Epilogue—Craziest candidate ever: Was Roy Moore the craziest candidate ever? Or at least since Judge Roy Bean?
Possibly not! That said, he was almost surely the craziest Senate candidate in the modern era. He made, and makes, Sharron Angle seem excessively sane.
Moore had been a major public figure since 1992. He had routinely engaged in crazy behavior as a public official—behavior that was crazy even by Alabama conservative standards.
He'd made endless crazy statements, a practice he maintained this month to the very end.
Yesterday, Moore was likely the only voter in Alabama who arrived at the polls on a horse. Aside from his wife, that is, who's a much better rider than Judge Moore is—or so said Mika Brzezinski this morning, in one of her angry rants.
Judge Roy Moore may have been the craziest candidate ever! That's why we were struck by what Vaughn Hillyard said on today's Morning Joe.
Hillyard may turn out to be a great TV journalist. At present, he's the very young NBC News reporter who was dispatched to Alabama to cover the Senate race.
What do we mean by very young? Hillyard is four years out of Arizona State (class of 2013). He's inexperienced, but telegenic. This brings us to his statement today, as seen on Morning Joe.
We were struck by what Hillyard said. In our view, it helps explain a horrible headline which appears on the front page of today's Washington Post:
HILLYARD (12/13/17): You guys, I'm not a man from the Deep South here. I haven't spent much time in Alabama until this last month, when I came out here the day the Washington Post broke the story, on November 9.Hillyard went on to make some fairly silly but on-script remarks about the things he's learned, "over these last five weeks," about Alabama.
Forget those fairly silly remarks. We were struck by Hillyard's statement, which we've heard him make before, about when he arrived in Bama.
Uh-oh! According to Hillyard, he was dispatched to Alabama on November 9. According to Hillyard, that was "the day the Washington Post broke the story."
There was no need for Hillyard to say what "the story" was. He was referring to the original Washington Post report about an alleged sexual assault by Moore, and about the famous jurist's dating habits circa 1979.
Full disclosure: According to Nexis, Hillyward was in Alabama on Tuesday, September 26, covering Election Night in the Senate primary. After that, NBC News pulled him back—until "the story" broke.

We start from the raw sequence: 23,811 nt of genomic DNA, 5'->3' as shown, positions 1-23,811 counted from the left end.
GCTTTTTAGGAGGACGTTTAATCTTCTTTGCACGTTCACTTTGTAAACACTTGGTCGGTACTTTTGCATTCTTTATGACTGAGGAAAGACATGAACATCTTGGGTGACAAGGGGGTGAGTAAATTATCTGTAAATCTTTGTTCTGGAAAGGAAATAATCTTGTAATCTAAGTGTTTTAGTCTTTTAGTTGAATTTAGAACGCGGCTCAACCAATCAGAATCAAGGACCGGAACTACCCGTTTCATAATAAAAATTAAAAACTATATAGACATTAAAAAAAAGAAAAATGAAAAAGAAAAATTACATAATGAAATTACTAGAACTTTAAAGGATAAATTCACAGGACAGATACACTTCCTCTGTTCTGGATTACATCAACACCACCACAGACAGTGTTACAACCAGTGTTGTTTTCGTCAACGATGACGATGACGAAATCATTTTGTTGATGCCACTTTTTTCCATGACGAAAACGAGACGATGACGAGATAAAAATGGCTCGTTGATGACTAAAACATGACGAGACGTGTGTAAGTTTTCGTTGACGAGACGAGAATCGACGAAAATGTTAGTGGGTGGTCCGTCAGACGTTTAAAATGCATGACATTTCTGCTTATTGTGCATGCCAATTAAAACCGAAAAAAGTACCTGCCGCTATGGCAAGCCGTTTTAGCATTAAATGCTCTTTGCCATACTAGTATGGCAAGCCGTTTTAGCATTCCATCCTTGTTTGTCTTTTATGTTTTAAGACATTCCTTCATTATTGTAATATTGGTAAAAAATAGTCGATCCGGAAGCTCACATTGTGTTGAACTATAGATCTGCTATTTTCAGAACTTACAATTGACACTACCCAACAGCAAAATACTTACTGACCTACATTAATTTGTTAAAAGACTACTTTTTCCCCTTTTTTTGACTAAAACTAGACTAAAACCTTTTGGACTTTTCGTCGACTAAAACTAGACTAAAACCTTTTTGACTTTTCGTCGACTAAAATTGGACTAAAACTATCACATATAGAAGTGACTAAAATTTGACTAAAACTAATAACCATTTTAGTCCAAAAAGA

Here's the way we read that fact. We'll speculate a bit:
NBC News probably wasn't hugely concerned about the fact that Judge Roy Moore was the craziest candidate ever. Along with all the other big orgs, the network probably wouldn't have paid a lot of attention to the crazy statements and behaviors which have marked Moore's life in and around public office in the past twenty-five years.
By the standards of corporate news, that sort of thing is boring. But when the Post launched a good sex story, young Hillyard was on the next plane.
Over the next five weeks, he provided a youthful, telegenic presence in the deep red state. Early this morning, he closed his run with some fairly silly remarks.
We're commenting here about NBC News, not about Vaughn Hillyard. Sadly, we're inclined to link the network's love for "the story" to this front-page headline in today's hard-copy Washington Post:
"GOP nears deal to cut top tax rate for wealthy"Over the past five weeks, the boys and girls of the upper-end press have been in love with "the story." Again and again, especially on cable, they seemed to focus on Moore's dating habits from forty years ago.
The children love to talk about topics like this. More substantial topics bore them. The suits consider substantial topics to be deadly. This has been the norm in corporate news for at least the past thirty years.
They love to talk about sex—and, at one time, about drugs. They hate to talk about matters of substance. As they talk about sex and drugs and the like, they love to embellish, invent and disappear facts. This proclivity has now been extended to their new love, their love for virtue-signalling stances regarding gender and "race."
As they've entertained themselves in these ways, they've enabled a deadly war which changed the course of world history. They've enabled the massive looting which still characterizes our nation's health care "system."
And uh-oh! In their childish horseplay, they've also enabled the GOP tax proposal which may pass in the next week or so. Doug Jones won't be sworn in yet. He won't have a vote.
As that ludicrous tax proposal has been making its way through the Congress, the children have been talking about Judge Moore's long-ago dating habits, not excluding the scandalous fact that his wife was only 24 when the pair got married. But then, the children have been behaving this way for at least the past thirty years. At the upper end of the guild, they're quite well paid for their service.
As you know, it's all anthropology now! Through miracles of telepathy, future anthropologists keep sending us statements from the years which follow the nuclear conflagration they refer to as Mister Trump's War.
Our species simply wasn't up to the task, these gloomy savants keep saying. As we listened today to NBC's fresh-faced reporter, we couldn't say that these gloomy sprites necessarily have it wrong.
More to come: Clown college! Pathetically, Willie Geist-Haskell tries to discuss turnout rates.
Also, Kathleen Parker has heard enough from someone on Morning Joe.